Twenty inches of snow, school canceled, cars abandoned on unplowed streets -- that is what the Chicago area looked like the first few days of February 2011.
What a difference two years makes.
Chicago area snowAvg. seasonal snowfall: 36.7"
2010-11 snowfall: 57.9"
2011-12 snowfall: 19.8"
2012-Jan. 31, 2013: 3.5"
Lowest ever: 9.8", 1920-1921
Most ever: 89.7", 1978-1979
Source: National Weather Service
Only 3.5 inches of snow have been recorded at O'Hare International Airport as of Jan. 31, far from the average of 36.7 inches. The record low snowfall for a season here is 9.8 inches, recorded in the winter of 1920-21.
Local governments prepare for winter to the extreme. The salt is piled, the plows are ready, the overtime is budgeted -- all waiting for a major storm that hasn't happened.
"They prepare for the worst and hope for the best," said Mark Fowler, executive director of the Northwest Municipal Conference.
Now, with less than two months left in the season, municipalities are looking toward their budgets and all the savings the snow drought might bring.
Preparing for the worst includes budgeting hundreds of thousands of dollars of overtime pay to clean up after an overnight snowstorm, and stockpiling thousands of tons of salt to keep the streets clean.
"By not having to use money for road salt and overtime pay, it takes the pressure off other areas of the budget that aren't going away, including pensions and capital projects," Fowler said.
Naperville officials said the city will save at least $500,000 in overtime, contract and salt costs this season, and that figure could rise to $1 million if the rest of the winter is mild.
So far, Arlington Heights is looking at saving $350,000 or more.
Vernon Hills has spent only about 40 percent of its overtime budget.
"Our (salt) bins are essentially still full," said David Brown, director of public works in Vernon Hills, "so we'll be purchasing less salt."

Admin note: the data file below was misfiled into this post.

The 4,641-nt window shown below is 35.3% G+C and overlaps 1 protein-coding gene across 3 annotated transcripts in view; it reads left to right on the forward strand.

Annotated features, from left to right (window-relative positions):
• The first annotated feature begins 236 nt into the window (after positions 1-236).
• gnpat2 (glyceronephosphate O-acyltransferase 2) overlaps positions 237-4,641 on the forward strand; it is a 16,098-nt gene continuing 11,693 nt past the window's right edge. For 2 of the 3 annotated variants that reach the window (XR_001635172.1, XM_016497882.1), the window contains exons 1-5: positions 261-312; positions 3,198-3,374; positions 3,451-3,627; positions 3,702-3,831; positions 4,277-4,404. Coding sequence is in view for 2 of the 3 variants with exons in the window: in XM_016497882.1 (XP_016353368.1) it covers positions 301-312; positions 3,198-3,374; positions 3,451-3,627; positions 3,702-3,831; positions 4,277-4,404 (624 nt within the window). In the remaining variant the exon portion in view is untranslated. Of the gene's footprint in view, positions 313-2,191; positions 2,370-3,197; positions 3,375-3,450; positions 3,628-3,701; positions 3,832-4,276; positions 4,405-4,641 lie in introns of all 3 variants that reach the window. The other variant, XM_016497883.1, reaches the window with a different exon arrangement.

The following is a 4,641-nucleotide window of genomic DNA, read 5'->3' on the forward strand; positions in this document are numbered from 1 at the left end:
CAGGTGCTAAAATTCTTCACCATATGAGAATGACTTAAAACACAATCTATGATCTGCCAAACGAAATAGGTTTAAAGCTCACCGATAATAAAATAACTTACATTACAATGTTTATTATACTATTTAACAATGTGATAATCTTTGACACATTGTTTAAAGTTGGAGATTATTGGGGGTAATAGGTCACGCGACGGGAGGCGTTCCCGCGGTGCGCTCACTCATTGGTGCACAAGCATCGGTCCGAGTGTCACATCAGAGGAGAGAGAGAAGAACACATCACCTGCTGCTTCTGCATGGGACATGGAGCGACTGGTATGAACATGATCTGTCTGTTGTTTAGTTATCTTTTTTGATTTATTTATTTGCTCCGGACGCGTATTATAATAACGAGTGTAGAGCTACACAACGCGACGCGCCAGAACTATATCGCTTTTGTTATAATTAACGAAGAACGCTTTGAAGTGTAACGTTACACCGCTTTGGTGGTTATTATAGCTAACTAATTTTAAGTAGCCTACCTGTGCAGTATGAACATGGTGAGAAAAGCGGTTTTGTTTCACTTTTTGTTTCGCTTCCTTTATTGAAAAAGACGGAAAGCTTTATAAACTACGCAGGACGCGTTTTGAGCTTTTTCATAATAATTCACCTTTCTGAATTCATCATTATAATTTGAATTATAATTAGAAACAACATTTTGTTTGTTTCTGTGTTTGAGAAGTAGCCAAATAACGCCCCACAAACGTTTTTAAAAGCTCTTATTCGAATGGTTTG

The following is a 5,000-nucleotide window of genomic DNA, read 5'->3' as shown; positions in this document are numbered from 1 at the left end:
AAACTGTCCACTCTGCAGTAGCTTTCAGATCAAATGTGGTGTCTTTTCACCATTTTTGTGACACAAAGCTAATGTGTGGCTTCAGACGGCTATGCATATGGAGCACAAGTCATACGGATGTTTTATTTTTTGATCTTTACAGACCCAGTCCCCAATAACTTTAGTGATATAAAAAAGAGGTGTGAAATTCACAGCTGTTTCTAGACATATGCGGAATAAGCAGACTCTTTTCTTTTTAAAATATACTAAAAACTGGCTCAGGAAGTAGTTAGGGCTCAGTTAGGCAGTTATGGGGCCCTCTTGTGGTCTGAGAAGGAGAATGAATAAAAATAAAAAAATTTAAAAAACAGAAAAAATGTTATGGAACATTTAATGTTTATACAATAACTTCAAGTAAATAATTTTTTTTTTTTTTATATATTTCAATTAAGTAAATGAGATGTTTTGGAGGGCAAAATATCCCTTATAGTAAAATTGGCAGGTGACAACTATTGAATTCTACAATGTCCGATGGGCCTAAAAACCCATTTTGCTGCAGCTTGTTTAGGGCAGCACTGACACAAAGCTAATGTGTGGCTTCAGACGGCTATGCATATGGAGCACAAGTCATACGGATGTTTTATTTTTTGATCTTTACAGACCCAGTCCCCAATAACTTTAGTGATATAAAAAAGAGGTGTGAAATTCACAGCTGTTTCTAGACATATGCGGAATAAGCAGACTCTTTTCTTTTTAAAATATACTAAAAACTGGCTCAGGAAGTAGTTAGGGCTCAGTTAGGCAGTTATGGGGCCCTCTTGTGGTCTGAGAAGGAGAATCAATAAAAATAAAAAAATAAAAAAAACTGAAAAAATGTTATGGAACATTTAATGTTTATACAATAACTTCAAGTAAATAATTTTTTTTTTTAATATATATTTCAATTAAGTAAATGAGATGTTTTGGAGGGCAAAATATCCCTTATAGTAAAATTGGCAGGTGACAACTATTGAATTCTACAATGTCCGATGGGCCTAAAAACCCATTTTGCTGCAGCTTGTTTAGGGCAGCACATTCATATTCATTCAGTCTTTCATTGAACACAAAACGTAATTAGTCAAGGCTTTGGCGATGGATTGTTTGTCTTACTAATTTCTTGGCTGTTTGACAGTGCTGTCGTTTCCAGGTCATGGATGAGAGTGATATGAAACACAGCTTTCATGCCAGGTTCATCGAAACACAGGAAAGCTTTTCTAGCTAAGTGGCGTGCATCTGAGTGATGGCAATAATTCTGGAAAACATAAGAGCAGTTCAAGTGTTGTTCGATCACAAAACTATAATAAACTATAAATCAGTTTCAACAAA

Palatine has used barely one-fifth of the salt it normally goes through in an average winter.
Palatine crews have salted the roads six times this season. They've used 1,200 tons of salt, while an average season uses 5,500 tons, said Matt Barry, director of public works.
Most suburbs will be able to buy less salt for next winter. Others buy salt through a state contract and must buy a minimum amount each year, no matter how much they actually need.
Fortunately, most suburbs have large snow domes to store the excess salt from year to year. In Palatine, public works officials are using an empty Menards store as a satellite storage facility.
"We still have another month to six weeks before we're out of the woods, but we're cautiously optimistic that there will be savings," Barry said.
While public works overtime is not broken down into tasks, Arlington Heights Operations Director Mike Reynolds said he expects the department to save at least $150,000 on snow removal overtime costs this season. The department budgets $516,000 for overtime each fiscal year, he said.
Of the $425,000 budgeted for salt purchasing and usage, Arlington Heights is looking at saving at least $180,000, Reynolds said.
"We're going to be pretty well ahead this year," he said.
Naperville budgets hundreds of thousands of dollars to hire outside companies to help clear cul-de-sacs during snow events of more than two inches -- which hasn't happened yet this season at all, said Christine Schwartzhoff, operations director for the city's public works department.
In most municipalities the money will go back into the general operating fund, and there's no shortage of places to spend it -- like pension costs, the emerald ash borer and infrastructure costs.
For the employees who may look forward to bringing in big money from snow plowing overtime, Reynolds said he tells them not to count on it.
"They shouldn't depend on that as guaranteed income," Reynolds said. "In the good years you have a lot and sometimes there's none, so we give them the message not to rely on it too much."
But just because we haven't had a huge snowstorm yet doesn't mean public works crews have nothing to do. Towns still salt the roads in ice storms or sleeting rain.
"It's not so much the number of inches or the number of storms; it's a question of the temperatures," Reynolds said. "One giant 22-inch storm could cost you more than 15 smaller storms or the other way around depending on ice, rain and too many other factors."
As February goes on, suburban officials will start looking toward their bottom lines, but also keep an eye on the forecast.
"Winter isn't over yer. We do a good job when we need to, but of course we'd prefer not to have to deal with a major storm," Reynolds said.